The Sacred Architecture of Thomas Jefferson

written July 4, 2010 (Katherine Neville’s July 4th Newsletter)

Thomas Jefferson Statute in Paris · photo: July 4, 2006


“Let the annual return of this day forever refresh our recollections of these rights, and an undiminished devotion to them.”
-Thomas Jefferson, July 4, 1826

On July 4, 1826–a date that, coincidentally, also marked the fiftieth anniversary of the Declaration of Independence–Thomas Jefferson and John Adams both died at their respective homes–Adams in Quincy, Massachusetts, and Jefferson here in Virginia, at Monticello. This snapshot of the Jefferson statue, taken when the statue was first unveiled in Paris on July 4, 2006, was sent to me by the wonderful Dan Jordan, longtime president of the Thomas Jefferson Foundation. I have had a long relationship with TJ (as we call him here in Virginia) ever since I moved here twenty years ago–and when I first learned that he had also designed another house, two weeks’ horseback ride south from Monticello, a house called Poplar Forest, which was designed in the shape of a perfect Octagon! I’ve always loved all things eight-related, so I rushed at once down to Poplar Forest back then and launched what would become my thousands of hours of researches into the works and mental workings of America’s most fascinating architect. On this July 4th, I decided to share some of the intriguing roles that TJ has subsequently played in my fiction. Also, below I’ve shared a paper I wrote in 2007–all about TJ’s own more esoteric architectural interests–a paper which I had originally prepared, and sent in the form of a letter, to my longtime friends and supporters: the Director of Poplar Forest, Lynn Beebe, and Poplar Forest architect, Travis McDonald.

Thomas Jefferson: Fact Meets Fiction

My first visit to Poplar Forest was in 1989. I have since spent months and years of inquiry into the physical landscapes, both there and subsequently at Monticello, landscapes that TJ created and moved through each day. Some of this research appears in two of my tales: First, in a key chapter of my book, The Fire, TJ takes a trip out to Le Desert de Retz (an excursion that actually took place in history), that mysterious private estate which still exists outside of Paris, and I have TJ explaining to Maria Cosway the ancient symbolism that is secretly hidden within the various architectural features that are scattered throughout the park. Then, in Thriller (the first-ever anthology of thriller short stories, by 32 authors) my story “The Tuesday Club” takes place upon the very day when Thomas Jefferson first meets with Ben Franklin and John Adams in Paris, to turn over the French mission (an event that actually occurred)–and something mysterious (and “thrilling”) happens, involving ancient Scottish Freemasons! I hope you’ll enjoy TJ’s appearance in both.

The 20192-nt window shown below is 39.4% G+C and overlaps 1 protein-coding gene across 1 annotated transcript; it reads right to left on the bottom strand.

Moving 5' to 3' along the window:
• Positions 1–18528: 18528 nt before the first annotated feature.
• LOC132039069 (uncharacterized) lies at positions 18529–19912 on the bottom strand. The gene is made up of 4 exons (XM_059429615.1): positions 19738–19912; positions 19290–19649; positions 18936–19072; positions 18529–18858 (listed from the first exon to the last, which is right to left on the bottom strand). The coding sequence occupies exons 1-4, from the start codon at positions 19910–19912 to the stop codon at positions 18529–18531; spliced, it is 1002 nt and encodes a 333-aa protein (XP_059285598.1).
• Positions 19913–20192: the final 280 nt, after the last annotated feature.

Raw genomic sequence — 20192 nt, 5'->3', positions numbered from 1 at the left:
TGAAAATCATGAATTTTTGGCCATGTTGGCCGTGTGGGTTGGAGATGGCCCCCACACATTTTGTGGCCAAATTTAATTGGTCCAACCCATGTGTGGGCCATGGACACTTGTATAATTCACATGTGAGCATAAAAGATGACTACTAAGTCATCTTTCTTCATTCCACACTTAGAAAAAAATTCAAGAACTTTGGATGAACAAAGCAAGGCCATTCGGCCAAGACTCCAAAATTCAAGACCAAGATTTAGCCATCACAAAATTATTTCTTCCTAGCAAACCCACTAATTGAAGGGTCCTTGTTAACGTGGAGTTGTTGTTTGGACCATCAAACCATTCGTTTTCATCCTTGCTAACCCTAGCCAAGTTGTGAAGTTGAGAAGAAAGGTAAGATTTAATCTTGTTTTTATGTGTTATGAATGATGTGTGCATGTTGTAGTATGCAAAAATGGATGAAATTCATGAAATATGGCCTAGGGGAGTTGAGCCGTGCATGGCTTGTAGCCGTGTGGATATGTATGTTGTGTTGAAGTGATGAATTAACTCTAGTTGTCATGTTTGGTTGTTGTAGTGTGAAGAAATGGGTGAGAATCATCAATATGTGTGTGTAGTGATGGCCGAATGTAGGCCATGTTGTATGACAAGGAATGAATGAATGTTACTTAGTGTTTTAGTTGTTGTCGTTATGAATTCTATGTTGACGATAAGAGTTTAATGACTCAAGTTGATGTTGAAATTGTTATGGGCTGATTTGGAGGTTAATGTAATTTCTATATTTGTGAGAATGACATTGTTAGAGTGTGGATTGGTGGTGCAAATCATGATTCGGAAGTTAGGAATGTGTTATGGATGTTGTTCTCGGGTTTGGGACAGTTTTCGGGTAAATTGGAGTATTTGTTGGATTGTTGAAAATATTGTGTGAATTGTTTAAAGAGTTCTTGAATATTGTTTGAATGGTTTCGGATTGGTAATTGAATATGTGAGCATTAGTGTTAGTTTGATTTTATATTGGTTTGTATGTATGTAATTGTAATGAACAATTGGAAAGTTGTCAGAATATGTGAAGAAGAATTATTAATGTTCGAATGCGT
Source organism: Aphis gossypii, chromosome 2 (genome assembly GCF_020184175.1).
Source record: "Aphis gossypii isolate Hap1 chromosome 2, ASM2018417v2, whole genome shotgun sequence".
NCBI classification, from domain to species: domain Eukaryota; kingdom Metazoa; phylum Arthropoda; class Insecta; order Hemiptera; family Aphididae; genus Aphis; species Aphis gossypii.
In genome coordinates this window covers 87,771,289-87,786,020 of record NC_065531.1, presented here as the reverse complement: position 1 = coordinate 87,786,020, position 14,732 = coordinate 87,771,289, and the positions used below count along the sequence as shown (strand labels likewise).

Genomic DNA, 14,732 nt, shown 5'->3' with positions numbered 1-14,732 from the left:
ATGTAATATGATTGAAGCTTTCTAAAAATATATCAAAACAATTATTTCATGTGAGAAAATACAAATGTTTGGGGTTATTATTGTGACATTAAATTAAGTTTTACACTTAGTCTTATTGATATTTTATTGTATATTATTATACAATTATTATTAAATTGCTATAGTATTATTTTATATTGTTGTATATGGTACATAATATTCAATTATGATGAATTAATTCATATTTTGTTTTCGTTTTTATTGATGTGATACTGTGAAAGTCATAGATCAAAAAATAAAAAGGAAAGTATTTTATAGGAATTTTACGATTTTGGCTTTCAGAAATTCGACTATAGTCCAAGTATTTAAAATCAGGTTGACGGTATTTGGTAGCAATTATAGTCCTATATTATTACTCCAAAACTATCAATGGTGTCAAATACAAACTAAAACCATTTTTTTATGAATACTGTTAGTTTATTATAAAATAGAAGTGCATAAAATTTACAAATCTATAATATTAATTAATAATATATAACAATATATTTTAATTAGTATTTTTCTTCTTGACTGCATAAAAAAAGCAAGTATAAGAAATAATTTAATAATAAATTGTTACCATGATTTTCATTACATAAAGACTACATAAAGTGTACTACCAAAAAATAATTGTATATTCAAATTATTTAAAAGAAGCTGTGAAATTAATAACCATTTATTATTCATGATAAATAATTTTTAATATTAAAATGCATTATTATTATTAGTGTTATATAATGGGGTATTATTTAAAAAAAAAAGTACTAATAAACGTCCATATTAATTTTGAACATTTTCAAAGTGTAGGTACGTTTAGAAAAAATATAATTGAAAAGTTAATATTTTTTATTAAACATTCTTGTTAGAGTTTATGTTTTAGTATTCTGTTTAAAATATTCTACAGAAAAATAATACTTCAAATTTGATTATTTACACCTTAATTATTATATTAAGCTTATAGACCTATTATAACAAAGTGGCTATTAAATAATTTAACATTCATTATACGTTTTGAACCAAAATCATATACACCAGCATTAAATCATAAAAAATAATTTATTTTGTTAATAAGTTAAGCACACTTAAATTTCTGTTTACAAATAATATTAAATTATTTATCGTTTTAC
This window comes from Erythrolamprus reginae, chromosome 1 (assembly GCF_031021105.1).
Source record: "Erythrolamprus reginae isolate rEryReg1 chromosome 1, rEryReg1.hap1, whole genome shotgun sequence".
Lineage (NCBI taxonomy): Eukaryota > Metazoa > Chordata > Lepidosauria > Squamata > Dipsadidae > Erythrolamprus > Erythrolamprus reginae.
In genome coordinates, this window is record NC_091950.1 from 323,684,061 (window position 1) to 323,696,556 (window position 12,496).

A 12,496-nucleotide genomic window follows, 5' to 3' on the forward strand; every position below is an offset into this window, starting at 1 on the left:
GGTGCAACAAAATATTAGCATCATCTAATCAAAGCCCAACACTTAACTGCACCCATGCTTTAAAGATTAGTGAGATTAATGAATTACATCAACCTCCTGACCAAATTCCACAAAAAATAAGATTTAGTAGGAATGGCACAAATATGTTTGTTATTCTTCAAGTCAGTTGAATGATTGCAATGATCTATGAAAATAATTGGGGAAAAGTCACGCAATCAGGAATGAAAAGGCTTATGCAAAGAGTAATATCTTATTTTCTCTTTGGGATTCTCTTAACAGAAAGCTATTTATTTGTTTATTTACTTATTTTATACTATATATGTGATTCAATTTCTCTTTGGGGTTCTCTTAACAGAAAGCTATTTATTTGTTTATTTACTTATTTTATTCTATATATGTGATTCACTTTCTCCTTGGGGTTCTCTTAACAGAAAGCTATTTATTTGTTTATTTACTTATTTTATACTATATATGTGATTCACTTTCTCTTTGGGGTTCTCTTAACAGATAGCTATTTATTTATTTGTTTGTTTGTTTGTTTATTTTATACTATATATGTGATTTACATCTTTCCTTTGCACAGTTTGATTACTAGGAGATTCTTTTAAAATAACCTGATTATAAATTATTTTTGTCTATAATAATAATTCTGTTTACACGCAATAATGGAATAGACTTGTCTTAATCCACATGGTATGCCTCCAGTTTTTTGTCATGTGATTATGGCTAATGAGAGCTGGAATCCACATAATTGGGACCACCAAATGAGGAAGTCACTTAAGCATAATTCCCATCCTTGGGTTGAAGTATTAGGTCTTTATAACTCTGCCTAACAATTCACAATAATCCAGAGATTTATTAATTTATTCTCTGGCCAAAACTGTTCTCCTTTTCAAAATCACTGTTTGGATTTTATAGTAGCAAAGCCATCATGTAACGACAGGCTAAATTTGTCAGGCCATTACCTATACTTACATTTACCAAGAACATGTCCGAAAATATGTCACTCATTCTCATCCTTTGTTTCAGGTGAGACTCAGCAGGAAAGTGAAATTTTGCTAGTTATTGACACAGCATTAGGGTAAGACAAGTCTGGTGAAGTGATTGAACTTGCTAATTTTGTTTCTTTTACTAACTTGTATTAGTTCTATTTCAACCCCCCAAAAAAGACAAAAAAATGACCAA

Thomas Jefferson: Esoteric Meets Exoteric

On TJ’s birthday–April 13–of 2007, I visited Poplar Forest for a luncheon where Jack Gary, the Director of Archaeology and Landscape, told us that his team had recently discovered roots underground of large groves of trees that were planted there during Jefferson’s occupancy. Everyone knew that TJ was not only a tree-rights advocate, but a real arbo-authority–so who could understand his strange decision to plant an entire grove of densely-packed trees–trees that would be required to grow to enormous height because they couldn’t grow outward–and further, to plant them smack in front of four windows, blocking half the view from his octagonal house? I asked Jack if he could provide me a list of the species and varieties of these trees. I knew that many ancient civilizations had thought of trees as the mainstays of architecture, modeling architectural orders and designs upon them, naming dynasties after them (the “Red Branch Kings” of Ireland) and in the case of the Celts and Romany, even having a tree language. I was fascinated to follow the trail of TJ’s mysterious trees, and I hope you will be, as well.

Poplar Forest Letter